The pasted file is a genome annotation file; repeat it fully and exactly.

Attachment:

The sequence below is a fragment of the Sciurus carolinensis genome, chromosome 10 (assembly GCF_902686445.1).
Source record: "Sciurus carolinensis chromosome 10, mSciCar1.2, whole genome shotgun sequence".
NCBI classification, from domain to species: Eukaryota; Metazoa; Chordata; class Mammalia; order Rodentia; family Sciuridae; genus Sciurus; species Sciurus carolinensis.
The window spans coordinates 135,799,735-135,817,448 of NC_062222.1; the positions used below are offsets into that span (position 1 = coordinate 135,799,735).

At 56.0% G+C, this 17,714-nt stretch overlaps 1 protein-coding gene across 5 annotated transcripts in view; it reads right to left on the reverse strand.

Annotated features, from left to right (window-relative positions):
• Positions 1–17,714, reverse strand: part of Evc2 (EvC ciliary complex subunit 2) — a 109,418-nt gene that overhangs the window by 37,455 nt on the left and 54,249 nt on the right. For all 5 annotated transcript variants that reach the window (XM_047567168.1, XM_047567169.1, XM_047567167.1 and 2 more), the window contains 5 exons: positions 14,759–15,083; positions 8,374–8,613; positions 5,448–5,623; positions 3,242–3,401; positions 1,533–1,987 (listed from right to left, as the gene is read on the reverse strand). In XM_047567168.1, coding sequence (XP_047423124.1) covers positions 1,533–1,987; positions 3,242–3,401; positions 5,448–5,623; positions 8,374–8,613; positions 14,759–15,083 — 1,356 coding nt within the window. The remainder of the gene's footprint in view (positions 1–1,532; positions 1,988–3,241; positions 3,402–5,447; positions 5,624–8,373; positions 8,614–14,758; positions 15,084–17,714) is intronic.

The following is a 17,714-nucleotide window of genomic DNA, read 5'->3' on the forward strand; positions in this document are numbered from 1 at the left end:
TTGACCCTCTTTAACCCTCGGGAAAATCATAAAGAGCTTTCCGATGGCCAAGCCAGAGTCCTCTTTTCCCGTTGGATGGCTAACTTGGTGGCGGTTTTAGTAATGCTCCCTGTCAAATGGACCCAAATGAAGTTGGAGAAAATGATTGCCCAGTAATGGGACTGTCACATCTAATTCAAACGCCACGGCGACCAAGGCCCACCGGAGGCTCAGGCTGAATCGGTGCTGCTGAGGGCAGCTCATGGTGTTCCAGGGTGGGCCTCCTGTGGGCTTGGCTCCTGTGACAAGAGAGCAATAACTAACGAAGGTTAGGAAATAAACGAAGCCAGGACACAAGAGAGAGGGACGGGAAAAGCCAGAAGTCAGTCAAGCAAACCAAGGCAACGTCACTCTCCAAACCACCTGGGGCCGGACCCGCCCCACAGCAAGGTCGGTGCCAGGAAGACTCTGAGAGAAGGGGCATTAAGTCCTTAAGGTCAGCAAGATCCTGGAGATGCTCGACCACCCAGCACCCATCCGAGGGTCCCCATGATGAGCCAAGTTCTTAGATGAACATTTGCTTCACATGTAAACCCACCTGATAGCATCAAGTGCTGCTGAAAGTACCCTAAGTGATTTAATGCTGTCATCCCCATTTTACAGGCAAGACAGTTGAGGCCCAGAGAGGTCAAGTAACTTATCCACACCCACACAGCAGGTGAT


The sequence below is a fragment of the Sciurus carolinensis genome, chromosome 10 (assembly GCF_902686445.1).
Source record: "Sciurus carolinensis chromosome 10, mSciCar1.2, whole genome shotgun sequence".
NCBI classification, from domain to species: Eukaryota; Metazoa; Chordata; class Mammalia; order Rodentia; family Sciuridae; genus Sciurus; species Sciurus carolinensis.
The window spans coordinates 135,799,735-135,817,448 of NC_062222.1; the positions used below are offsets into that span (position 1 = coordinate 135,799,735).

At 56.0% G+C, this 17,714-nt stretch overlaps 1 protein-coding gene across 5 annotated transcripts in view; it reads right to left on the reverse strand.

Annotated features, from left to right (window-relative positions):
• Positions 1–17,714, reverse strand: part of Evc2 (EvC ciliary complex subunit 2) — a 109,418-nt gene that overhangs the window by 37,455 nt on the left and 54,249 nt on the right. For all 5 annotated transcript variants that reach the window (XM_047567168.1, XM_047567169.1, XM_047567167.1 and 2 more), the window contains 5 exons: positions 14,759–15,083; positions 8,374–8,613; positions 5,448–5,623; positions 3,242–3,401; positions 1,533–1,987 (listed from right to left, as the gene is read on the reverse strand). In XM_047567168.1, coding sequence (XP_047423124.1) covers positions 1,533–1,987; positions 3,242–3,401; positions 5,448–5,623; positions 8,374–8,613; positions 14,759–15,083 — 1,356 coding nt within the window. The remainder of the gene's footprint in view (positions 1–1,532; positions 1,988–3,241; positions 3,402–5,447; positions 5,624–8,373; positions 8,614–14,758; positions 15,084–17,714) is intronic.

The following is a 17,714-nucleotide window of genomic DNA, read 5'->3' on the forward strand; positions in this document are numbered from 1 at the left end:
TTGACCCTCTTTAACCCTCGGGAAAATCATAAAGAGCTTTCCGATGGCCAAGCCAGAGTCCTCTTTTCCCGTTGGATGGCTAACTTGGTGGCGGTTTTAGTAATGCTCCCTGTCAAATGGACCCAAATGAAGTTGGAGAAAATGATTGCCCAGTAATGGGACTGTCACATCTAATTCAAACGCCACGGCGACCAAGGCCCACCGGAGGCTCAGGCTGAATCGGTGCTGCTGAGGGCAGCTCATGGTGTTCCAGGGTGGGCCTCCTGTGGGCTTGGCTCCTGTGACAAGAGAGCAATAACTAACGAAGGTTAGGAAATAAACGAAGCCAGGACACAAGAGAGAGGGACGGGAAAAGCCAGAAGTCAGTCAAGCAAACCAAGGCAACGTCACTCTCCAAACCACCTGGGGCCGGACCCGCCCCACAGCAAGGTCGGTGCCAGGAAGACTCTGAGAGAAGGGGCATTAAGTCCTTAAGGTCAGCAAGATCCTGGAGATGCTCGACCACCCAGCACCCATCCGAGGGTCCCCATGATGAGCCAAGTTCTTAGATGAACATTTGCTTCACATGTAAACCCACCTGATAGCATCAAGTGCTGCTGAAAGTACCCTAAGTGATTTAATGCTGTCATCCCCATTTTACAGGCAAGACAGTTGAGGCCCAGAGAGGTCAAGTAACTTATCCACACCCACACAGCAGGTGAT